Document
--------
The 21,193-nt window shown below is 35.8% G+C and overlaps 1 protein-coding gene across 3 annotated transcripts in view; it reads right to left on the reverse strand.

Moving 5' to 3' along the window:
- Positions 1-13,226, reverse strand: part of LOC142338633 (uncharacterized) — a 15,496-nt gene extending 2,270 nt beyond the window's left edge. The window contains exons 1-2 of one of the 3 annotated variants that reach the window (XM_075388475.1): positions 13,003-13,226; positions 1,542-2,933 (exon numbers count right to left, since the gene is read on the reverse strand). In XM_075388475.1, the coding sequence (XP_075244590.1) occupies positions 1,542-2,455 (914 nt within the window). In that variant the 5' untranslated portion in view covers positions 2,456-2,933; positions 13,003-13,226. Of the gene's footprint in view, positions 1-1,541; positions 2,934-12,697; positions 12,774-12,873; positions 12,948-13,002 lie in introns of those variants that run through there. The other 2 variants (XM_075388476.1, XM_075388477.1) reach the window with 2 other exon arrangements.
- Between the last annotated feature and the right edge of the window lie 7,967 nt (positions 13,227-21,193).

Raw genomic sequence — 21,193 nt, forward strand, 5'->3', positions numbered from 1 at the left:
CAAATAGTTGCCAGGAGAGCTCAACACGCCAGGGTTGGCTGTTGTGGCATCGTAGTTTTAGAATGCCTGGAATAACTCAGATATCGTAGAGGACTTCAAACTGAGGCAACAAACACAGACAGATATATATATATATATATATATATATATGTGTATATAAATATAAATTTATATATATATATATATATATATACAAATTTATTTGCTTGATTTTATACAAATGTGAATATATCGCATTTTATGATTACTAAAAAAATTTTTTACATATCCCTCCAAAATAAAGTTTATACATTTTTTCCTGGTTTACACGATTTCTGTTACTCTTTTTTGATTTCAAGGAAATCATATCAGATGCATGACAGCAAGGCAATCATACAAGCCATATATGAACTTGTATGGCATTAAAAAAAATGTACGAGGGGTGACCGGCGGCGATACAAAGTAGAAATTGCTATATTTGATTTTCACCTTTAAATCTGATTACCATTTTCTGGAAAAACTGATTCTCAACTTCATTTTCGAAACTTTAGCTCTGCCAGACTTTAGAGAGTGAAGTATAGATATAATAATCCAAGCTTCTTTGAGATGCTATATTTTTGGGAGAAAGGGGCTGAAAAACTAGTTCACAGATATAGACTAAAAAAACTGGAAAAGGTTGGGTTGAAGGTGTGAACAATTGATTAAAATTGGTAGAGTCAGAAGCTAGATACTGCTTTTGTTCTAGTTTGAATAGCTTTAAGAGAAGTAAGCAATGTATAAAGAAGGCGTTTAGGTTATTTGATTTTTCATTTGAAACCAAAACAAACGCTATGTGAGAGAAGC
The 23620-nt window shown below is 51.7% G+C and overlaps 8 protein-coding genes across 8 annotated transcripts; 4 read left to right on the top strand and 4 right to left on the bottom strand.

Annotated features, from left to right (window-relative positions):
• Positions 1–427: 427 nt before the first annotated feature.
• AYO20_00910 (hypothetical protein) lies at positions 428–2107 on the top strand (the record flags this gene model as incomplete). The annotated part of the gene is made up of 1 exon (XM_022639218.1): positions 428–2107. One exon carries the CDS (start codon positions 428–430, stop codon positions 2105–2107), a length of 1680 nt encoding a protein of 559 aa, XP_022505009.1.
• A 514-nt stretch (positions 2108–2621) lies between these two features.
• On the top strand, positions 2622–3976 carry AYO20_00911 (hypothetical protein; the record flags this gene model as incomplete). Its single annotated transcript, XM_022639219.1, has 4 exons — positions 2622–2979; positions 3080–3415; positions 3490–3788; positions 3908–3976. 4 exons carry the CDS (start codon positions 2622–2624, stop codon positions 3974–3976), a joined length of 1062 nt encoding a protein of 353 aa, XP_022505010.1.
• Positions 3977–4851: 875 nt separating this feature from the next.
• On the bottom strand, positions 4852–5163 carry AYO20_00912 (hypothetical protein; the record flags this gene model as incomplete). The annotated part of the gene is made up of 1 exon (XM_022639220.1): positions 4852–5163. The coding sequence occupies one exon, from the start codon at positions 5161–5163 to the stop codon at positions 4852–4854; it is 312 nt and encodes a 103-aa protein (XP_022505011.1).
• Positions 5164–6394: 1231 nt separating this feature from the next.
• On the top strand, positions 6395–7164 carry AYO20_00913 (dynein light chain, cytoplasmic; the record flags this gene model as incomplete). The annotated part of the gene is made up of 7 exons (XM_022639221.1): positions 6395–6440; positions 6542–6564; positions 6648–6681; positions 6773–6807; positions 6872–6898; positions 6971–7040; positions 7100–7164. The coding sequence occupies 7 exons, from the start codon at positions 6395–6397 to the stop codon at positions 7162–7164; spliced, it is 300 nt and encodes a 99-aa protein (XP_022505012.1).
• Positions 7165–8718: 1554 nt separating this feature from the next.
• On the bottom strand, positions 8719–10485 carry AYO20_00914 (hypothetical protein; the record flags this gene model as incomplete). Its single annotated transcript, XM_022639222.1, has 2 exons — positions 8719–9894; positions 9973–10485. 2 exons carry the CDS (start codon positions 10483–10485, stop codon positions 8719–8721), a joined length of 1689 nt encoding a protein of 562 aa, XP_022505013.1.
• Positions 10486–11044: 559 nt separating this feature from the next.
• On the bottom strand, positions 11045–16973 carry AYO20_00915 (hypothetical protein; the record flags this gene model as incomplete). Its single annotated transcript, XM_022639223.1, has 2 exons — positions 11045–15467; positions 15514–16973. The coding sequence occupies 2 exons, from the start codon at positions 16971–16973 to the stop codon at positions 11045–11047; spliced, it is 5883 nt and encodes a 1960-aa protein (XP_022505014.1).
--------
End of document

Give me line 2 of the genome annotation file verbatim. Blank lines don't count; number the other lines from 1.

Moving 5' to 3' along the window: